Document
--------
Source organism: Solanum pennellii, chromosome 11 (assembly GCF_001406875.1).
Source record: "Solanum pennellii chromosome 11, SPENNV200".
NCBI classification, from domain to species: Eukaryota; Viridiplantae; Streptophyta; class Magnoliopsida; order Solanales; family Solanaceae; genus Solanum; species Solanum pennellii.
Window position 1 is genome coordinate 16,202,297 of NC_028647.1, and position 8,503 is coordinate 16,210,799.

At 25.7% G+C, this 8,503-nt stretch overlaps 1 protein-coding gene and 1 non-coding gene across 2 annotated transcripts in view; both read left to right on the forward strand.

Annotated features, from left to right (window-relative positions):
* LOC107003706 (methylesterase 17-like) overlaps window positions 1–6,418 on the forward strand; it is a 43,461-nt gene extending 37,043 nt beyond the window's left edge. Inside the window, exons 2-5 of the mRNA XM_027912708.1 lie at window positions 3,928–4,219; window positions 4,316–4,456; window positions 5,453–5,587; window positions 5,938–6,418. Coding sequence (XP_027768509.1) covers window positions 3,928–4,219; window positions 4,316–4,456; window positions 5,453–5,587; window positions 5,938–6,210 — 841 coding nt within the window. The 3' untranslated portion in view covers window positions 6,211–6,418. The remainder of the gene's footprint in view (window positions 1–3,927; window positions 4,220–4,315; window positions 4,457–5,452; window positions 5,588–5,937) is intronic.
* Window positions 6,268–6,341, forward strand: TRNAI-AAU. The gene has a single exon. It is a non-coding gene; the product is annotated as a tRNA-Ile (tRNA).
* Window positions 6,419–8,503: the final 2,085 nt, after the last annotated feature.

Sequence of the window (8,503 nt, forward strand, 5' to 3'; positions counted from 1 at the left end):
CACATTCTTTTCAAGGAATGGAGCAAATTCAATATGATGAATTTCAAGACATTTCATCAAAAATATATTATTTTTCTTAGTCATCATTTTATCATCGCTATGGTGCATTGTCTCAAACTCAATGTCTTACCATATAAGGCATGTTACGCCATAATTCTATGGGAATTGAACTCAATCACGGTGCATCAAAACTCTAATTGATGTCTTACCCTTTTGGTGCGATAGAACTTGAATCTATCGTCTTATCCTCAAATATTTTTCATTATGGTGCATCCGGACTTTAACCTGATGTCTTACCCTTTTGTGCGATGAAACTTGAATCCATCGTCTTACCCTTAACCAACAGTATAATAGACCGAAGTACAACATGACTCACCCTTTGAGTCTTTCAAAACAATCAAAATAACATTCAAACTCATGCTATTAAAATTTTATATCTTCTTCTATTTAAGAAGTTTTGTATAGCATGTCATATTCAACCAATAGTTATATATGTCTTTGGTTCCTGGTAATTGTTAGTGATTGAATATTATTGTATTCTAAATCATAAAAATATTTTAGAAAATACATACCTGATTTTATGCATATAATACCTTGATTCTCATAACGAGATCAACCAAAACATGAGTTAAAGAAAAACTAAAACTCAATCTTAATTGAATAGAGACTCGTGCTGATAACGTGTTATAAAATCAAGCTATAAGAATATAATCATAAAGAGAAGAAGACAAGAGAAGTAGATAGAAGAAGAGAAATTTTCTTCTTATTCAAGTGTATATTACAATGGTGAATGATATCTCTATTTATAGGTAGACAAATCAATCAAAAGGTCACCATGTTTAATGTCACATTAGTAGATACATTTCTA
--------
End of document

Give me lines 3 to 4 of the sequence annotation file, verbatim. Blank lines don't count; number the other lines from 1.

NCBI classification, from domain to species: Eukaryota; Viridiplantae; Streptophyta; class Magnoliopsida; order Solanales; family Solanaceae; genus Solanum; species Solanum pennellii.
Window position 1 is genome coordinate 16,202,297 of NC_028647.1, and position 8,503 is coordinate 16,210,799.